21

For most journeys, only one train company can cover that route, so there's no comparison involved. For your journey from London to Newcastle-upon-Tyne, the only option is to use East Coast. When there are multiple companies, you can check using "National Rail Enquiries" which can search all the companies. A good example is London-Birmingham, for which ...


20

Congratulations, I wouldn't complain! Airlines are pretty good these days at managing their passenger load, but sometimes they might overbook a flight or make some mistake and move people around between classes. Worst case, they made a mistake (and notice) and you'll fly economy just like you booked. Best case, you'll enjoy bigger seats and fancier food.


19

What you want is an "open return" ticket. The outgoing flight is confirmed and the return is "open". Depending on the type of ticket, the return can be up to a year after departure. You can book the return ticket after departure--subject to availability of course. Sometimes you can even change a confirmed return without penalty. You'll probably have to buy ...


18

They are not standard codes actually, sometimes they are similar but not always. NONREF: Non-refundable. 0VALUAFTDPT: 0 value after scheduled departure. If you want to make any change make it before the departure time or the ticket has no value at all. CHGFEE: There is a change fee in case you want to change times.


18

Just to repeat Relaxed's excellent answer. Yash, the process is: (1) PURCHASE a ticket. These days, that is almost always online at say Expedia, or over the phone. You'll get some sort of purchase code, like XFD123HHC Note that these days, it's usually confusing since there is both an EXPEDIA code and a code from one or more AIRLINES! So, write all ...


17

Short Answer Yes! Typically you will find a ticket conductor on-board who will check tickets in the start. Try to contact him beforehand in order to ensure risk free travel. The ticket conductor can help you purchase a ticket on-board the train. The ticket will be a little bit more expensive, but it is certainly possible. This is clearly mentioned on the ...


16

I have had SSSS once. I extended my stay - I was supposed to fly home let's say Thursday night, but Thursday morning I changed my tickets so I would fly home Friday night. When I checked in I was specifically told by the checkin agent that the change was the reason for the SSSS - I was taking a flight I had booked the previous day. She, and everyone else ...


16

The obvious answer is to pay for your tickets! Presuming you have solid travel plans (which is what they are trying to ask you to prove by showing tickets!) then this shouldn't be a problem. Of course, the one catch with this is that if your visa application is rejected, you've now got tickets that you are unable to use. Some airlines will allow you to ...


16

The catch is that if you book the tickets separately and then the flight from A to B is delayed, causing you to miss the flight from B to C, it becomes your problem to arrange for alternative transport from B to C. The airline has no obligations towards you, even if it was their own delayed flight that caused the issue. Worse still, if the B->C ticket had a ...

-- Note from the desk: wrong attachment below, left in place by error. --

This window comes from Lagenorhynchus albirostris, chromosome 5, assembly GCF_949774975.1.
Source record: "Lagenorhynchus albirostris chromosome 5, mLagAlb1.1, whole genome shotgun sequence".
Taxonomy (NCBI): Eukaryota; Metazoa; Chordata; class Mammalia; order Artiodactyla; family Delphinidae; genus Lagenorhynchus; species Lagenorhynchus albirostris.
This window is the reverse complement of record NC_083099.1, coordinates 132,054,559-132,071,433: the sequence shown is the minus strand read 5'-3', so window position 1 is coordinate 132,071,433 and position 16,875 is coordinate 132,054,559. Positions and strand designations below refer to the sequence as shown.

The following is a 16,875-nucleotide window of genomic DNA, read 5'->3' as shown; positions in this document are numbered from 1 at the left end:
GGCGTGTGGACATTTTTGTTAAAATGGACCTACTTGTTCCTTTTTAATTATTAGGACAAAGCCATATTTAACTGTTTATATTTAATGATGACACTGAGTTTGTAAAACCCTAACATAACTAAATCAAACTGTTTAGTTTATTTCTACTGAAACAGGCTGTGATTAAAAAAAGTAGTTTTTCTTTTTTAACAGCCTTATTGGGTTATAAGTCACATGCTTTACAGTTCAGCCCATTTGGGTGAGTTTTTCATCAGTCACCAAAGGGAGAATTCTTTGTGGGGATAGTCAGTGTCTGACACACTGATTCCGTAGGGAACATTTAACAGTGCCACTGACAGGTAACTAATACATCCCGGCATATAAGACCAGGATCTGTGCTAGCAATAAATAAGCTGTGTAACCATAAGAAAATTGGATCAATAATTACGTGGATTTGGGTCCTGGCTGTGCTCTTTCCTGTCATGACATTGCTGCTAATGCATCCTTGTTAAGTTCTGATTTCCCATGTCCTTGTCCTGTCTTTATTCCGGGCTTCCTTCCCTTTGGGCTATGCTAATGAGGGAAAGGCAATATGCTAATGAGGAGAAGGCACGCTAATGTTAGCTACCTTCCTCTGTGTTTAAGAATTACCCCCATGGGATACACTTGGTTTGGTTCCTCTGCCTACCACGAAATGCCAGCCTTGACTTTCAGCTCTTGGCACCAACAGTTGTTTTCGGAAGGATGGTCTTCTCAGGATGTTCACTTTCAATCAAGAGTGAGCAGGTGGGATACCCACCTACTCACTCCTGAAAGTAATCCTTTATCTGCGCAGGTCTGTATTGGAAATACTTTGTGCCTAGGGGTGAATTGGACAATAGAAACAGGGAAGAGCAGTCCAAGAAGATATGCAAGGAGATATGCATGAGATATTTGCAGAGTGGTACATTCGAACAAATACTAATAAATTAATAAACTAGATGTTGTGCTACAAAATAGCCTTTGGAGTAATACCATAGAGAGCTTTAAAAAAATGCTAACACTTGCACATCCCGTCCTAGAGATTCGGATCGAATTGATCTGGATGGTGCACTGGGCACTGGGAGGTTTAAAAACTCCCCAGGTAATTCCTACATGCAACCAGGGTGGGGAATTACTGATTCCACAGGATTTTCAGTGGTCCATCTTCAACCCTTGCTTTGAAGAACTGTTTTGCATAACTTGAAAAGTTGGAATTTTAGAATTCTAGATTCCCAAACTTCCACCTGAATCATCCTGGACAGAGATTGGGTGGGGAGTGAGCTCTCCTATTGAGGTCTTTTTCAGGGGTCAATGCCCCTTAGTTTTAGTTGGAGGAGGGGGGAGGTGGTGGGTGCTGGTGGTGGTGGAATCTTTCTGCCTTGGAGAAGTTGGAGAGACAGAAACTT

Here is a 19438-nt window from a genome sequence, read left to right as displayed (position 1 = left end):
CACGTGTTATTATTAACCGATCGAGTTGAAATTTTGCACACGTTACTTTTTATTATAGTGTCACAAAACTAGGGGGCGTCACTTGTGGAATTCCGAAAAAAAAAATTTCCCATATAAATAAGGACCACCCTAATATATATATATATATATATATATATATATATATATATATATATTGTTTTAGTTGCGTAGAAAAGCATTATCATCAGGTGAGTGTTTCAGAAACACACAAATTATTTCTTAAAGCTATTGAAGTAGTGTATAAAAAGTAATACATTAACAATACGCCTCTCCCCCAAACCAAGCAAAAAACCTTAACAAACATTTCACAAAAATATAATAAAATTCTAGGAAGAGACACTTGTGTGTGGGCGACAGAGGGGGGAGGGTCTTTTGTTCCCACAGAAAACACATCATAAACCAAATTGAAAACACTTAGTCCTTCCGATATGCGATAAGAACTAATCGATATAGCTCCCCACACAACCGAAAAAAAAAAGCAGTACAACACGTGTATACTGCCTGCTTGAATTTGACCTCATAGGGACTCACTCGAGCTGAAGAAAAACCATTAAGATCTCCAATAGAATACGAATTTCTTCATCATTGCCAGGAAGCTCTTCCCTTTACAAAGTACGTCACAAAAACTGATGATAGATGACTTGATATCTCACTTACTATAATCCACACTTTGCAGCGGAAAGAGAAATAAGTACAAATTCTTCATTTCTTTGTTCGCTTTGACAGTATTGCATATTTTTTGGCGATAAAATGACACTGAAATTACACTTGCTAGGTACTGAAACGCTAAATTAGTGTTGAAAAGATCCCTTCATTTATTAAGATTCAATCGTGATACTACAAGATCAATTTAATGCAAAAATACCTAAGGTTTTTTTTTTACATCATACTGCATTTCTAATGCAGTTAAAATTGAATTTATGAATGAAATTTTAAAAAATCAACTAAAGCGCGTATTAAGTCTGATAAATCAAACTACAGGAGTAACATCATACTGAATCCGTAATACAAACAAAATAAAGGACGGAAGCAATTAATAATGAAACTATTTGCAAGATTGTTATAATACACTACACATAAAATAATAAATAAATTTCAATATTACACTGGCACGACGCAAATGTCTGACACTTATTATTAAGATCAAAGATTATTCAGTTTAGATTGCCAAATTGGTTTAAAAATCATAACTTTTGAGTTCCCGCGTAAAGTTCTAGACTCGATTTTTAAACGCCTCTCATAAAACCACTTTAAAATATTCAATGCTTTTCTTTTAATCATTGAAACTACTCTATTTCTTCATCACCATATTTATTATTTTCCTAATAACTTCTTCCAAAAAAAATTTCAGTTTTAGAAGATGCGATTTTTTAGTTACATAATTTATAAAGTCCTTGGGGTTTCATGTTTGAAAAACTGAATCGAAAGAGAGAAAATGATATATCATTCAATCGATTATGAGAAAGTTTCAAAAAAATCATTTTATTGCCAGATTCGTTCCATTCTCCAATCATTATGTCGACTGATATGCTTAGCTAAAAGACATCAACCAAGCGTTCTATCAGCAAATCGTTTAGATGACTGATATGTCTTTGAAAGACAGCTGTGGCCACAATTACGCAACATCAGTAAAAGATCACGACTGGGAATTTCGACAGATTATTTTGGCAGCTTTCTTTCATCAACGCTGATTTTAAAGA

16

It is at the discretion of the one checking your boarding pass but since they generally want you to have a good experience with them, obvious inacuracies are often let go. For a reversed name case, I really would not worry about it. All the parts are there and correctly spelled, so that would be easy to understand. Foreign airport personnel might not even ...


15

When proof of onward travel is required, it is always the job of an airline to check whether your documentation is in place. If not, and if you have to be deported, I believe in this situation the airline has to bear the cost of flying you back; this is standard practice around the world. Malaysia implements these requirements pretty unevenly. Citizens of ...


15

The most simple answer to this is "because they can"! In most markets International airfares are priced on a directional basis, so AAA-BBB-AAA will be priced completely differently to BBB-AAA-BBB, and it's extremely common for the prices to vary wildly between the two origins. Sometimes the price different at a point in time is simply due to a "sale" going ...


15

As you may have already found out on the Disney site, there are various "park hopper" tickets that let you go to more than one park on the same day. We spent an entire week at Disney World in 2009 and didn't see everything. That was staying at a Disney hotel close to Epcot, with early admission and late exit to/from the parks (only available to ...


15

Given that there are so many free sites in London such as the British Museum, the National Portrait Gallery, the Tate Britain and the Tate Modern (before you even fit in time for sightseeing), I would suggest that £46 is money that could be spent elsewhere. If you bought passes like that on such a short trip, you would spend more time worrying about what ...


15

Yes, I have seen this on many occasions, on flights to USA, Europe and Australia with multiple connections. The scenario is exactly as you describe - at the airport where they cannot be checked through, you need to pick up your luggage then check it back in for the next leg of your journey. A long as you plan for it, it ends up just being a mildly ...